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Grameen Koota raises $10 million USD (or 532 million INR) in its 3rd round of equity funding lead by Creation Investments

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Grameen Koota raises $10 million USD (or 532 million INR)
in its 3rd round of equity funding lead by Creation Investments

February 27, 2013 – Bangalore, India: Grameen Financial Services Pvt Ltd (GFSPL), popularly know as Grameen Koota today announced its third round of equity funding of $10 million USD (or 532 million INR) lead by Creation  Investments Capital Management (Creation Investments Social Ventures Fund II, L.P. USA.  Two current investors also invested in this round – Incofin Investment Management (IIM Impulse 2, Mauritius) and MicroVentures (MVHS.p.a, Italy and MV SICAR, Luxembourg).

GFSPL has been working with poor and low-income households for the past 13 years and has provided these households with diverse financial and developmental services that caters to all life-cycle needs of its over 350,000 clients spread across three states of Karnataka, Maharashtra and Tamil Nadu. The equity  funding comes close at the heels of the instiution receiving $3.9 million USD (or 210 million INR) in debt funding through unsecured, redeemable, non-convertible debentures (NCDs) from Global Commercial Microfinance Consortium II B.V., Netherlands, a fund managed by Deutsche Bank.

Speaking on the new equity infusion, GFSPL Managing Director Suresh Krishna, said “The newly infused funding will add to the growth of the company and help Grameen Koota achieve its target of reaching out to over 10 lakh poor and low income households.  The capital will also strengthen our vision towards extending and expanding our loan operations to other neighbouring states.”

GFSPL understands that micro-lending cannot happen in isolation and therefore has rigourously engaged in social development activities including entrepreneurial education, health, sanitation, etc. Commenting on the equity raised, Founder-Chairperson, GFSPL  Vinatha Reddy,  added “Ours has been a constant endevour towards being a well run MFI with a firm social purpose and we are happy that existing investors have reposed their faith in Grameen Koota’s work by increasing their stake, as we welcome Creation Investments, our new investor. ”

For Creation Investments, the equity funding is just the beginning of a long relationship with GFSPL. Speaking about the capital infusion, Creation Investments co-founder/director Ken Vander Weele said  “We are excited in partnering with a leading MFI like Grameen Koota that has brought about innovative loan products and are constantly evolving themselves to cater to the financial needs of the poor in India.“

Paolo Brichetti, Chairman of MicroVentures, a veteran in the social capital investment space in developing countries such as India, believes that the equity raised will only benefit the company and further enhance its activities towards accomplishing its  vision. He said, “Our relationship with Grameen Koota has deepened a further notch and we are glad that we continue to back an MFI like Grameen Koota that continues to remain a benchmark within the Indian Microfinance sector.”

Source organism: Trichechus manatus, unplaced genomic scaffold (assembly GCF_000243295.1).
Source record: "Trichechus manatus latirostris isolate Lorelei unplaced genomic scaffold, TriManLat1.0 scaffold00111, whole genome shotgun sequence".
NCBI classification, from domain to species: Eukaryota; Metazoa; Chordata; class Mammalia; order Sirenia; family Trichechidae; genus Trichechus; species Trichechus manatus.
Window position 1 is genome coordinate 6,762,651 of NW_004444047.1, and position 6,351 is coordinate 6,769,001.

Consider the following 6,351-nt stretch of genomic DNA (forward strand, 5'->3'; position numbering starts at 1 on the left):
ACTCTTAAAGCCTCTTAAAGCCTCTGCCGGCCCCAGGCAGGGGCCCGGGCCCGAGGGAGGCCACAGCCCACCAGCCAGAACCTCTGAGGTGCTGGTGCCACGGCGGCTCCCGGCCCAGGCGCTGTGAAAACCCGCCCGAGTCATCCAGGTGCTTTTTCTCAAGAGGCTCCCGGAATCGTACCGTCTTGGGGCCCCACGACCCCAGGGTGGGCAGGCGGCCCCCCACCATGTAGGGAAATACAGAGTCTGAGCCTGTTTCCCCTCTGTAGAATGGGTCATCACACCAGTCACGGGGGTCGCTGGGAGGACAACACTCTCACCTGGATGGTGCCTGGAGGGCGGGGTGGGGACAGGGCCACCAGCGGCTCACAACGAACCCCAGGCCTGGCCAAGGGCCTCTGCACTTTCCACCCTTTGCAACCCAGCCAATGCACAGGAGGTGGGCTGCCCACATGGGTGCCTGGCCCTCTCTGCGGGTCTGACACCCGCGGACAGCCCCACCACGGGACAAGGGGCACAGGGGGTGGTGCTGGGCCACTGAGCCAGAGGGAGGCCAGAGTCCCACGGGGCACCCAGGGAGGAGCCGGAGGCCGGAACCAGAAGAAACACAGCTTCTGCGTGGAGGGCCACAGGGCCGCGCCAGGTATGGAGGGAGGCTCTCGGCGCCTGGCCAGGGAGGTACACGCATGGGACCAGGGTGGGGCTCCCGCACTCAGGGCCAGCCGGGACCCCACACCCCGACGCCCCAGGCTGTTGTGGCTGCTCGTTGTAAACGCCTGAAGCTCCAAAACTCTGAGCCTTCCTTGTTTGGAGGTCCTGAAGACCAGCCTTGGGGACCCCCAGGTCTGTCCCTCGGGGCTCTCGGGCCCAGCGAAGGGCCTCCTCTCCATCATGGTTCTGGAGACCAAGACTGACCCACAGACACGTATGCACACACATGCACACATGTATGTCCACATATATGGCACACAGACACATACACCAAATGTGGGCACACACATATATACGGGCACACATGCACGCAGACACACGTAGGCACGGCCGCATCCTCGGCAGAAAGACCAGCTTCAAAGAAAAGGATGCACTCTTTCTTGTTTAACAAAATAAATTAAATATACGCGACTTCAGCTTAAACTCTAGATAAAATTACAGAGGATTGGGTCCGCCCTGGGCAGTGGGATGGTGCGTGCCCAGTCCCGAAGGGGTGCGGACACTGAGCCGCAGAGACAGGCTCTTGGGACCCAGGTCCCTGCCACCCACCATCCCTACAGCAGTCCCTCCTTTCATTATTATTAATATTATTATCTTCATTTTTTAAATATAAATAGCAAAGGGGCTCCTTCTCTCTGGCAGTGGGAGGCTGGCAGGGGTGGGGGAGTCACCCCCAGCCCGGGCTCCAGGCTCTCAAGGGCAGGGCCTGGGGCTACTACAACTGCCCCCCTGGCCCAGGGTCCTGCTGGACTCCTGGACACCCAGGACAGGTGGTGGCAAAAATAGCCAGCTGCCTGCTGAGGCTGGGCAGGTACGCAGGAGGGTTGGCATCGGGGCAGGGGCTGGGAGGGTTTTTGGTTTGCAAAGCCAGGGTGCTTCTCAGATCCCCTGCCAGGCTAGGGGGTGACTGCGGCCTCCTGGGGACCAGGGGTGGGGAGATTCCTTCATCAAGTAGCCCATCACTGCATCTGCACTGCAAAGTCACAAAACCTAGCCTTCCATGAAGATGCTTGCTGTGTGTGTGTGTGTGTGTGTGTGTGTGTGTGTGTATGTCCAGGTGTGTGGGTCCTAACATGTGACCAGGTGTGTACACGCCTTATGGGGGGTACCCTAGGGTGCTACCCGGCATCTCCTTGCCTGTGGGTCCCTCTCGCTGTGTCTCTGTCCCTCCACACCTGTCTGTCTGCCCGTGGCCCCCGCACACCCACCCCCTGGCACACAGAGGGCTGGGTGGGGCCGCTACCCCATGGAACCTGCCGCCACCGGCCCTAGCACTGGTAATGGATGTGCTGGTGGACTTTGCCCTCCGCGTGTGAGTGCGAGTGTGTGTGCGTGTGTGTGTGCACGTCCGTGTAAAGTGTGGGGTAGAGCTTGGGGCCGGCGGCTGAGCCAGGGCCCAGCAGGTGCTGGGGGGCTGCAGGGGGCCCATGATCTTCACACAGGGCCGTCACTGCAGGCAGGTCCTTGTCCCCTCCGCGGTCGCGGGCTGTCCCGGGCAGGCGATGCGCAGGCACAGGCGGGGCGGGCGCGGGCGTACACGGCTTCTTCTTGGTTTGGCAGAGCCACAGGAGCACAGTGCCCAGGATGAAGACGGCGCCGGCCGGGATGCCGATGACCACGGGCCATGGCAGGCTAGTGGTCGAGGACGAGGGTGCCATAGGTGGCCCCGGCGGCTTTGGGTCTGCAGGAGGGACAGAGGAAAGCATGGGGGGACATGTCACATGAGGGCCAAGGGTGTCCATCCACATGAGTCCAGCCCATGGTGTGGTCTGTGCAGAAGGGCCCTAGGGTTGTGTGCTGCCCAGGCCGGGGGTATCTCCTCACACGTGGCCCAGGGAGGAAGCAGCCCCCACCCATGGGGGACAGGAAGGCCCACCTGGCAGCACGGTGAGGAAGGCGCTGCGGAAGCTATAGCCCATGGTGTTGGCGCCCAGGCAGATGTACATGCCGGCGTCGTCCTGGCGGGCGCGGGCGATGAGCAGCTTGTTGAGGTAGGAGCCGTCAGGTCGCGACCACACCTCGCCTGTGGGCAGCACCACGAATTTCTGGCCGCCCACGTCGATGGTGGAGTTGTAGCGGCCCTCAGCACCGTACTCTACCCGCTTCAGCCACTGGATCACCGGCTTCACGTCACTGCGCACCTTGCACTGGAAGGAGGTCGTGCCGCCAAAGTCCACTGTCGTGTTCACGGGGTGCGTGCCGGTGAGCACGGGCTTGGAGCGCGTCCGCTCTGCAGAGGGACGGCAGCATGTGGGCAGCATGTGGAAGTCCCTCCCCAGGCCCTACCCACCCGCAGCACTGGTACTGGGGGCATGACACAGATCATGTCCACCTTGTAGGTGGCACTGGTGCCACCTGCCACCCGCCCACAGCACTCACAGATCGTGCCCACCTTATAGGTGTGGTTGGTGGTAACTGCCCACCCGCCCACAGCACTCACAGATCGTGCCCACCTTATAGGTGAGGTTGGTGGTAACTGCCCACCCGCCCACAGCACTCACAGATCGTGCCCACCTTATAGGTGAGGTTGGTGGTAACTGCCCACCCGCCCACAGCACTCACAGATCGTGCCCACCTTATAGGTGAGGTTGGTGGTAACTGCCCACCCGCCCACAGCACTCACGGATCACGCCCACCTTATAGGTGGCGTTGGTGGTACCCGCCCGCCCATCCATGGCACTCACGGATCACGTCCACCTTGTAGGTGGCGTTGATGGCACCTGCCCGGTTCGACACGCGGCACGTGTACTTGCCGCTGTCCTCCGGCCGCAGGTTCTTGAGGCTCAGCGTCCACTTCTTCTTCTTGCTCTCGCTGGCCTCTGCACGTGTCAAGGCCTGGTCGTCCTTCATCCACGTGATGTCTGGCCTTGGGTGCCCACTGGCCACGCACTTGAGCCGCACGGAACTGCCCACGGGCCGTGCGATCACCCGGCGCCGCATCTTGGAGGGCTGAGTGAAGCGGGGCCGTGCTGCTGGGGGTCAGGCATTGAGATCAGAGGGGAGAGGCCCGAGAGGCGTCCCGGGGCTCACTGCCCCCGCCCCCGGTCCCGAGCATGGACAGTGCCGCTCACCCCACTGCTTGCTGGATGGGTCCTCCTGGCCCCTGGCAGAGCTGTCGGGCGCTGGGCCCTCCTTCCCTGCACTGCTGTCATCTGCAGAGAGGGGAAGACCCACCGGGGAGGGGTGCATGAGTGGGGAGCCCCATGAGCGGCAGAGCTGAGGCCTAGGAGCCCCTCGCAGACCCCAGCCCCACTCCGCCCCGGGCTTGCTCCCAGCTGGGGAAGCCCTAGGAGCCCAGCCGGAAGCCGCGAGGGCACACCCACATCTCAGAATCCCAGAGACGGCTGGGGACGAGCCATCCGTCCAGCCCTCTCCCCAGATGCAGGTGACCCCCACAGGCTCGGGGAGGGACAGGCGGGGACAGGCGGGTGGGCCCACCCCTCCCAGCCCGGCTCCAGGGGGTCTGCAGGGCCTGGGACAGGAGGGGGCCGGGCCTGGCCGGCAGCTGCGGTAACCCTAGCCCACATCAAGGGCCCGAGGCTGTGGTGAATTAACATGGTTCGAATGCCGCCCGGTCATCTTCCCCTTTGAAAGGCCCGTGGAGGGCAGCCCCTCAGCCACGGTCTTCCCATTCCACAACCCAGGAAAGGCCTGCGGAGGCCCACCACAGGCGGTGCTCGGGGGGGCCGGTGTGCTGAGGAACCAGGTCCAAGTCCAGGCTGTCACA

Speaking on the follow-on investment in GFSPL, Aditya Bhandari (Regional Director, Incofin South Asia) stated “Grameen Koota’s instant brand recall amongst clients and its strong focus on client relationship makes it as one of the best MFIs in the world. We are excited to once-again support GFSPL in its vision to create long term sustainable value for all stakeholders (clients included).”

About Grameen Financial Services Private Limited:

Grameen Financial Services Private Limited (GFSPL), a microfinance institutions headquartered in Bangalore, popularly known as Grameen Koota has over 350,000 clients with 1300 employees working out from 168 branches in Karnataka, Maharashtra and Tamil Nadu. It had loan outstanding of about $84 million USD (or 4.5 billion INR). Being socially focused Microfinance Institutions; Grameen Koota has over a decade of experience in micro lending towards Joint Liability Groups formed exclusively of women from poor and low income households with other support products like Water, Sanitation, Health Care, Energy Efficient Cook Stove etc. For more information, visit www.gfspl.in

About Creation Investments Capital Management

Creation Investments is an alternative investment management company with over $100 million in assets under management. Named a leading Impact Investment fund manager by ImpactAssets50 in 2011, Creation Investments Capital Management, LLC currently manages 4b Capital Fund A, L3C, Creation Investments Social Ventures Fund I, and Creation Investments Social Ventures Fund II, with a focus on private equity and control equity investments in Microfinance Institutions, Small-and-Medium Enterprise lenders, BOP Financial Services Providers, and other Social Ventures in emerging markets seeking to maximize financial and social returns on investment. Investments in microfinance and social ventures create opportunities through access to capital and needed products and services for those living in poverty to engage in small-business activity, income generation, and significantly impact those living at the bottom of the economic pyramid.